Before coming to our laboratory in Bedford, please be sure that you have filled out and returned the infection history form in the information packet you received. If you have any questions regarding this history, please email It is recommended that you abstain from sexual activity for 48 hours before your semen collection.”

How will I know if my semen specimen is “normal”?

Within a day or two after the lab receives your specimen, preliminary results will be mailed to you and your doctor, as you wish. The results will state if the semen specimen is judged adequate to survive freezing and thawing.

How will I know if my specimen has an undetectable viral burden?

You will be notified by mail approximately four weeks after you initially submitted your specimen for testing. Results are not reported over the phone or by email.

How many specimens need to be tested?

Because half of the specimen is used for the tests, sperm from a minimum of 2 semen specimens must be cryopreserved before beginning a fertility attempt. There is a possibility that one half of one specimen may not survive the freezing/thawing, so a second specimen is stored as a back-up. Whether you store more than 2 specimens will depend on the sperm count and the fertility procedure that you plan to undergo.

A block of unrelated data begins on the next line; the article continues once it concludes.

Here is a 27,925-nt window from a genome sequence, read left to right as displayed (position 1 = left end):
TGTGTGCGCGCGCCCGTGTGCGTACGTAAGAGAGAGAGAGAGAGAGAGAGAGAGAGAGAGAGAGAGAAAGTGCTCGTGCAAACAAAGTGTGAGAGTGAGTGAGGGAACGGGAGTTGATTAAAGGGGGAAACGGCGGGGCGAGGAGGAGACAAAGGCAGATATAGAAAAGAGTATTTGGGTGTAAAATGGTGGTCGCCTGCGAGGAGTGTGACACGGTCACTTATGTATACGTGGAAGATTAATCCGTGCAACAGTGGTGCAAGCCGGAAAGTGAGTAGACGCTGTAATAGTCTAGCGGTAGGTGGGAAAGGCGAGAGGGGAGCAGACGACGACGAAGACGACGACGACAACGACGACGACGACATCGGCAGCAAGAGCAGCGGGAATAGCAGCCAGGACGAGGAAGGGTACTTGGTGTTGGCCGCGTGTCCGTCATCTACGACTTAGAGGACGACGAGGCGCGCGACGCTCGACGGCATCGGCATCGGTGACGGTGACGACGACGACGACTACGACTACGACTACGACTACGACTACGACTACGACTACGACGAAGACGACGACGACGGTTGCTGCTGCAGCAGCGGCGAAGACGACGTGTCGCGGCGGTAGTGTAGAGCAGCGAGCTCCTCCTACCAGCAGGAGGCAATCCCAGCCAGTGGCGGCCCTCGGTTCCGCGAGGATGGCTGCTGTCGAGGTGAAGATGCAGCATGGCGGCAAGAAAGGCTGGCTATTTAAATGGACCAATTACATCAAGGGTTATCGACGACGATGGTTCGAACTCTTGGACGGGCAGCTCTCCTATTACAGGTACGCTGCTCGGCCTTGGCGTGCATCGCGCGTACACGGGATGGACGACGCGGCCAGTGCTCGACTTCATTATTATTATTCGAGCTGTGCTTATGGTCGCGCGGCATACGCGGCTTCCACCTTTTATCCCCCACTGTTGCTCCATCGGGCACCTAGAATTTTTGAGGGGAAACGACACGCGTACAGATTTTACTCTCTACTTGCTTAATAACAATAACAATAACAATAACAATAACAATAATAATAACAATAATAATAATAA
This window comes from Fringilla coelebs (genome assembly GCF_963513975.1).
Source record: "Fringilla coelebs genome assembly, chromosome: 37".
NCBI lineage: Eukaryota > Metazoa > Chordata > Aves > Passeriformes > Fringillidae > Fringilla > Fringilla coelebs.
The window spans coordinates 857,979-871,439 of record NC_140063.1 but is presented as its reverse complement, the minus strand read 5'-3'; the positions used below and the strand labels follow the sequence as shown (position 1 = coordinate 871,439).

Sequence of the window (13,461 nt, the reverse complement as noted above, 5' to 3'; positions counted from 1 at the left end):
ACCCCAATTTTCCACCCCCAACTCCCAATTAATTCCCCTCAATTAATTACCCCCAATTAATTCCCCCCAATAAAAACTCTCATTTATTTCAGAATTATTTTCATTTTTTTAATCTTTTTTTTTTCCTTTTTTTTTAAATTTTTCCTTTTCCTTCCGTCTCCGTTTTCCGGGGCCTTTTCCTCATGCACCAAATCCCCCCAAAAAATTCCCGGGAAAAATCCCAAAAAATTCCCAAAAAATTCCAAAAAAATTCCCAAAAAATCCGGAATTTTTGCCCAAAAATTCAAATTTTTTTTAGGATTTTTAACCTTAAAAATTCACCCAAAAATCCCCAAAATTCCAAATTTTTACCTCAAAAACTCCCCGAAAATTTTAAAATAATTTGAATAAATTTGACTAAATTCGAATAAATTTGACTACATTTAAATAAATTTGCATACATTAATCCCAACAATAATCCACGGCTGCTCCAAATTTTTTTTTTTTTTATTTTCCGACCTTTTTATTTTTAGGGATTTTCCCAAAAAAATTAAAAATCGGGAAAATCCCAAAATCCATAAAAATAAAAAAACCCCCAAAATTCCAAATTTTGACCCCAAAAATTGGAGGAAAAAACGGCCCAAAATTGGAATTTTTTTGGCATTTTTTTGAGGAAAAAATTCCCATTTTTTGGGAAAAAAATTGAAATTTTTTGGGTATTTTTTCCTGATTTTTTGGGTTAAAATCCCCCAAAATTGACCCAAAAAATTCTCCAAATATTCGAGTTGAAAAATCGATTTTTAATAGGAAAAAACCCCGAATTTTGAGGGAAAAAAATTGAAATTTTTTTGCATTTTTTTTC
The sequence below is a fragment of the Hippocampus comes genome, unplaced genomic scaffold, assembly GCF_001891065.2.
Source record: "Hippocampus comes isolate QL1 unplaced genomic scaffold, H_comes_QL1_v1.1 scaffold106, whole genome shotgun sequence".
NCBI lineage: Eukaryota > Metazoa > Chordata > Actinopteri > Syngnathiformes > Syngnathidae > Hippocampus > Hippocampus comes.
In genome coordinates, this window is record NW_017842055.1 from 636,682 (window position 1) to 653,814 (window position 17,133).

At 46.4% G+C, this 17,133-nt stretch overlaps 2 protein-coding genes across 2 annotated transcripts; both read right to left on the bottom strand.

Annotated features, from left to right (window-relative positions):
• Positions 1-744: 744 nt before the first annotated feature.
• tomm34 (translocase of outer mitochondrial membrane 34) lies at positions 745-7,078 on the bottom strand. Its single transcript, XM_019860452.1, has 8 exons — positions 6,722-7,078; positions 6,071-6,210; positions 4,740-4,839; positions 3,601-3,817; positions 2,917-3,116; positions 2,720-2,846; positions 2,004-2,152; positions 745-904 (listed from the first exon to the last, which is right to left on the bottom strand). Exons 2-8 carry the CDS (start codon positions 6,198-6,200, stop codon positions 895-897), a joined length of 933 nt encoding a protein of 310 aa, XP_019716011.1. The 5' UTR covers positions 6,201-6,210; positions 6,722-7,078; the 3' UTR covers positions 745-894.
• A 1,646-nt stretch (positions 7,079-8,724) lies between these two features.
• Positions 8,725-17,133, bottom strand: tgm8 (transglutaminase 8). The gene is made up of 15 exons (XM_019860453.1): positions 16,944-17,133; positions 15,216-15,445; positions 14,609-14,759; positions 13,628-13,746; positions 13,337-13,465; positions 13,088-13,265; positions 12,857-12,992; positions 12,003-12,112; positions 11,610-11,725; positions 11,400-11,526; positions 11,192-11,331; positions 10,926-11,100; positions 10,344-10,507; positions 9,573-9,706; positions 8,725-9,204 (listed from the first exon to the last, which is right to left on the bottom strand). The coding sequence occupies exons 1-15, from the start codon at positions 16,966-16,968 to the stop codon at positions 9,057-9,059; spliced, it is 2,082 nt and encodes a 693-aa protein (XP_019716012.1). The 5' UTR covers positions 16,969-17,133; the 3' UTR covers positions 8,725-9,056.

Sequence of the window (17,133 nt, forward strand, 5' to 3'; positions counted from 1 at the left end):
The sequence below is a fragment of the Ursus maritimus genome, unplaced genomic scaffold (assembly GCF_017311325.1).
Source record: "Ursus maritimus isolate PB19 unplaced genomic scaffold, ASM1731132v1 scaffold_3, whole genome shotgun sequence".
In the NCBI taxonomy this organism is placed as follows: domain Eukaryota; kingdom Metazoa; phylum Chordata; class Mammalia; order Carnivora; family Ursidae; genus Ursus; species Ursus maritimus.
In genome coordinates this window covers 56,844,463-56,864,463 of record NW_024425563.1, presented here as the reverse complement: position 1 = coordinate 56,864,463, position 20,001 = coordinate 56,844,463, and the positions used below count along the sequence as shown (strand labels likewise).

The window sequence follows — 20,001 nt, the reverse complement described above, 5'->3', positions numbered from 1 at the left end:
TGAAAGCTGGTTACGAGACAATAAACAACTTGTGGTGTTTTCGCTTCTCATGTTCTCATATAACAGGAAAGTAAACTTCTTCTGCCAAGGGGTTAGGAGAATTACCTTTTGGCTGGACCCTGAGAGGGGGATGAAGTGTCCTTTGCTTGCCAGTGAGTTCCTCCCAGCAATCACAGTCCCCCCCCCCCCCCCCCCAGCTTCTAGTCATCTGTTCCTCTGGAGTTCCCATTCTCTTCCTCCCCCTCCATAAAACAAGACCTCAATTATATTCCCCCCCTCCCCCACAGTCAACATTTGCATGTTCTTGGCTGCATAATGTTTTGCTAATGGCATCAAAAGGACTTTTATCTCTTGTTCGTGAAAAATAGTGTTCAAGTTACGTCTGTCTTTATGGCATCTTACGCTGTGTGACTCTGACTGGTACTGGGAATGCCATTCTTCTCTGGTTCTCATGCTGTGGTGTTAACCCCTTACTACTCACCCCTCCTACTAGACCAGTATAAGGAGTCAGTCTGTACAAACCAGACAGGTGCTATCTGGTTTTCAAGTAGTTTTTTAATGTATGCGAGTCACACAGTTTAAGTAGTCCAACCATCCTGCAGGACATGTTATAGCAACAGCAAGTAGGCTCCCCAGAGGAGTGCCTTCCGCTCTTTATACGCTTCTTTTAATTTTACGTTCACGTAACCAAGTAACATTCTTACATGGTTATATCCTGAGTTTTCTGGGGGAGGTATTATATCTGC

How long does it take to get 2 to 3 sperm specimens stored for use?

Viral testing is performed by laboratory staff every two to four weeks. Since a minimum of two specimens are necessary (three specimens for Gestational Carrier or Surrogate clients), we recommend submitting two specimens, one week apart (Gestational Carrier or Surrogate clients can submit three over the course of a week to match with bloodwork being done for FDA requirements, see surrogacy for detailed video). If both specimens are normal and have an undetectable viral burden, it is possible to complete the sperm testing and storage requirements within four to six weeks.